So, Mr. Right, I've officially stopped looking for you. Universe, it's up to you to figure out how he and I are going to meet.

*All names have been changed to protect the privacy of the individuals involved.

10 comments:

Claire said...

I wish I had a magical formula to heal your heart and assure you that true love does happen. For me, I found it when I wasn't looking. It kind of slipped up and grabbed me. The most important thing is to be happy with yourself, your familya and your friends. The rest will fall into place eventually.

Julee J. Adams said...

Wow, I was watching a TV show and Jane Fonda popped up just as I read your quote from her. One of the signs of the coming end of the world, huh?
Good that you deleted the e-dating account. Good that you're taking a break to enjoy yourself and your life.
Same thing here--I thought I'd never find someone when I met Chris. Take a deep breath.

Pam Asberry said...

Others have suggested that the problem is that I need to stop looking, Claire. So that's precisely what I'm going to do. :-)

Pam Asberry said...

I love that stuff, Julee. Breathe in, breathe out...

S.M. Carrière said...

I'm so sorry that happened to you. I'm so impressed with you as well, and wishing I could be there for you. Not having met someone special, I'm not in a position to tell you magic will happen, but I'm hopeful it will for you. I can't think of anyone more deserving.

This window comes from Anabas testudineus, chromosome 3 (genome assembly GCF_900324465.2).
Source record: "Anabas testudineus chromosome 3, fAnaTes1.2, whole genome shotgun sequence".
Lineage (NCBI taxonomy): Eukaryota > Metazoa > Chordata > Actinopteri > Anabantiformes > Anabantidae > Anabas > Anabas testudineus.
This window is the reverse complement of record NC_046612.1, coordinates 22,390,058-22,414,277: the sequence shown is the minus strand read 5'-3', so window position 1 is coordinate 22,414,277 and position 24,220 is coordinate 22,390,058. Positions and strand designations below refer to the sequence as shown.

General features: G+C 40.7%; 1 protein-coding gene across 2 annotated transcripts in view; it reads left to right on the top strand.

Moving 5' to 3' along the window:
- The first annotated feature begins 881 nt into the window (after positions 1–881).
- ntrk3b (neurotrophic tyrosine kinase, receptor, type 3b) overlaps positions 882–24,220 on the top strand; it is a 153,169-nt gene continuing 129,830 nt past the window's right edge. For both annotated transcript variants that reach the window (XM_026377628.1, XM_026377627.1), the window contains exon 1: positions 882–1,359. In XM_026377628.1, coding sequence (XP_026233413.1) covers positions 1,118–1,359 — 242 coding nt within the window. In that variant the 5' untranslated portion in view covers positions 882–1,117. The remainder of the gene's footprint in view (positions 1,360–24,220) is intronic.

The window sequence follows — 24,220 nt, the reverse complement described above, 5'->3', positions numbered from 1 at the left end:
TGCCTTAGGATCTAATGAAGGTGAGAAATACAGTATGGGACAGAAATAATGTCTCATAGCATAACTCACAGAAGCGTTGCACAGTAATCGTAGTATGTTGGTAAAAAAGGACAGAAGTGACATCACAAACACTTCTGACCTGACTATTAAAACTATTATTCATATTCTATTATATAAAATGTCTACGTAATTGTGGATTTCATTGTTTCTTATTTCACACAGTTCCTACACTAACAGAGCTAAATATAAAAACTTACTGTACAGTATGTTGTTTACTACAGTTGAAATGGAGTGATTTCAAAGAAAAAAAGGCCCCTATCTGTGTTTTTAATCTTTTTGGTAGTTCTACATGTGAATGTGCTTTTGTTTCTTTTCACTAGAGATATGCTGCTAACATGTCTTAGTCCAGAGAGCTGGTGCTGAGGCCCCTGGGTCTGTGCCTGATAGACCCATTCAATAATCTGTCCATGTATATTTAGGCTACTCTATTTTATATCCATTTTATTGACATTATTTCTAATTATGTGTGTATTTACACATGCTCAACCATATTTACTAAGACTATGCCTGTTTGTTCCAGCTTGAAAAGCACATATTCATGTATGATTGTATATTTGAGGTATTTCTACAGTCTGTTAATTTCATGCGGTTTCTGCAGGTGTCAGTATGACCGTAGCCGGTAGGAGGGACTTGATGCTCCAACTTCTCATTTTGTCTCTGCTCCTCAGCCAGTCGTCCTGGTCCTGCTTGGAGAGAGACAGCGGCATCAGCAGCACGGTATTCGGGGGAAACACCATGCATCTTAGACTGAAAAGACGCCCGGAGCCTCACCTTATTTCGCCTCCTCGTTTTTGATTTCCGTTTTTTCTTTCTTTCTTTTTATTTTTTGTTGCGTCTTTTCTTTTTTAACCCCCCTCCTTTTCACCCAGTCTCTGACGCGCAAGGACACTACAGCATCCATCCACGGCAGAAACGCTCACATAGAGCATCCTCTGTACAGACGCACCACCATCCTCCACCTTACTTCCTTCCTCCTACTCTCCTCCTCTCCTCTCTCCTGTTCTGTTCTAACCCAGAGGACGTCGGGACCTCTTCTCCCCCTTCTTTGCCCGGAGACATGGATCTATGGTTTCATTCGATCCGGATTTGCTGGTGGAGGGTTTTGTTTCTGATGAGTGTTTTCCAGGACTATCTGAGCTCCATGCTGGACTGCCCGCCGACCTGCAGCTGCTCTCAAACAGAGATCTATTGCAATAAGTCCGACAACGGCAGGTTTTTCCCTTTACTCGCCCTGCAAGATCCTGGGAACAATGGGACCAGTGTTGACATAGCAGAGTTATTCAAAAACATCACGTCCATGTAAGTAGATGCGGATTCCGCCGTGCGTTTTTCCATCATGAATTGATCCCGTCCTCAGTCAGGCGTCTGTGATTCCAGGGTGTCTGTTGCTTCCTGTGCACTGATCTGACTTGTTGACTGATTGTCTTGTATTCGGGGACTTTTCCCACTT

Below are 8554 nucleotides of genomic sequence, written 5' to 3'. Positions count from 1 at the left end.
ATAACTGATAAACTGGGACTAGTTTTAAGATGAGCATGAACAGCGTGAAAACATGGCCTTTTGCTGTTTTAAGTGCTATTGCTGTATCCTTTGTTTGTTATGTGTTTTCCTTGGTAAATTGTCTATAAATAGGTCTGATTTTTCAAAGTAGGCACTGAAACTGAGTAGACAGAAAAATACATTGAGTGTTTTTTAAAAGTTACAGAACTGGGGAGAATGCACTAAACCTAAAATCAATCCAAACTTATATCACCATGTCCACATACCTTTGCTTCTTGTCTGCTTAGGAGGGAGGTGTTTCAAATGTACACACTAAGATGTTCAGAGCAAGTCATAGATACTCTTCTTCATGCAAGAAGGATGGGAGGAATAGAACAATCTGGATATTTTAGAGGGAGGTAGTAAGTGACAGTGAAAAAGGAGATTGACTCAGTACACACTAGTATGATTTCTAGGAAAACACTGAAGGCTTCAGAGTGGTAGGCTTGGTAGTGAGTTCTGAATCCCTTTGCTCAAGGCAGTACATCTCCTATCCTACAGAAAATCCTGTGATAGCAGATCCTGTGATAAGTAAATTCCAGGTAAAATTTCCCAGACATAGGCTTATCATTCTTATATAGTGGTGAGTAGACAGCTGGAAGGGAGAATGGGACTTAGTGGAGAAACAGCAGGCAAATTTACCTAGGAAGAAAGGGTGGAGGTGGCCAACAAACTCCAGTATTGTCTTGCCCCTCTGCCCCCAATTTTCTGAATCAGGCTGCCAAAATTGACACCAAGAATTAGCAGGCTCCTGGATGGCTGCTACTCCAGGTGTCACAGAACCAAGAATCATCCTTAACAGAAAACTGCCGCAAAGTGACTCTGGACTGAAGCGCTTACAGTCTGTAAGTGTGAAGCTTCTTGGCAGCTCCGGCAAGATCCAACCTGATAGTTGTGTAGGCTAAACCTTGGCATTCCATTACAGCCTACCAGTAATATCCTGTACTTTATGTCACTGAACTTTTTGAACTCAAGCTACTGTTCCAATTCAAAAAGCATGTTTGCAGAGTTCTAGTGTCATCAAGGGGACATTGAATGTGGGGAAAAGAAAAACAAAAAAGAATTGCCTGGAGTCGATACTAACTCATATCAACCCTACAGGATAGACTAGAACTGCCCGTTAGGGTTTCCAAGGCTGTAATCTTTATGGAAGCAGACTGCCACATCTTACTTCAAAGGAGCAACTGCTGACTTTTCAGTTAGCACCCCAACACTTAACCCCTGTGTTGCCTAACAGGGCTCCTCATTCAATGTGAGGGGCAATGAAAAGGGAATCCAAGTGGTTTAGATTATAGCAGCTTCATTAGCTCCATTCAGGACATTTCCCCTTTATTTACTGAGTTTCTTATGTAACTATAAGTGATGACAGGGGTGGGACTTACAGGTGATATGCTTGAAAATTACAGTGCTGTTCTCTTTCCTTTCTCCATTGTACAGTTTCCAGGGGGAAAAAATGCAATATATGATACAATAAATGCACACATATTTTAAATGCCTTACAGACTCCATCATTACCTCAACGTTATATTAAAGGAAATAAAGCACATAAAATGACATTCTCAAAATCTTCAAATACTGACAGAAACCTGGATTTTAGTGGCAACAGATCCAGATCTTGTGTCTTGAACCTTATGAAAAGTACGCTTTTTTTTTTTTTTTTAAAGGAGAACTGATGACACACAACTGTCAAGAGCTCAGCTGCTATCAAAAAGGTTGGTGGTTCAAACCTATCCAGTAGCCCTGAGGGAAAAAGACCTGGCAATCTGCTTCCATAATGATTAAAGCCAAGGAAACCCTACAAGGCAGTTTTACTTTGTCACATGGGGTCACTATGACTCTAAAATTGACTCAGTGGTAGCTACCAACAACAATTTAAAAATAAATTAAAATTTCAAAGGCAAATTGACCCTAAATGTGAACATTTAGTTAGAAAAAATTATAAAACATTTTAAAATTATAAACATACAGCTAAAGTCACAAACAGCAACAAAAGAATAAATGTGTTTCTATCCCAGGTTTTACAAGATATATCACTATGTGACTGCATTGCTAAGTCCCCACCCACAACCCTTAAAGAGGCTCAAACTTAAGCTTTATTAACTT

Pam Asberry said...

Thank you, S.M. But you *ARE* there for me. All the way from Canada. And *THAT* is magical, too. :-)

Anonymous said...

Your blog made me cry. I am sad that you were hurt. I pray that you find what I have. I've been married to my best friend and the man of my dreams for over 40 years. You deserve to be happy and I will continue to hold you close in my prayers. There is a Mr. Right (not Mr. Right Now) out there for you. You are too amazing for there not to be. The only person you have to impress is you. :)

Pam Asberry said...

I'm sorry I made you cry, Anonymous. But I appreciate your thoughts and prayers more than you can imagine. Love and hugs to you. :-)

Anonymous said...

Your blog takes me back to a time when I was newly separated from my ex-husband. On a night out, I ran in to someone that had meant much to me before my marriage. We started seeing one another but agreed that we "would not get carried away." We began spending much time together and he made changes that would make it easier to include me and my son in his life. Then he was in a motorcyle accident and spent many months in a hospital. I drove from Decatur to Gainesville 3 times a week and again on the weekends- A looong way back then- to sit with him, hold his hand, watch him sleep, listen to his pain, and other nights I spent hours long distance trying to comfort him.
I knew then I deeply loved him. Now I look back and I've no doubt he loved me too. I think because of our mutual agreement, we were both afraid to say the words to the other.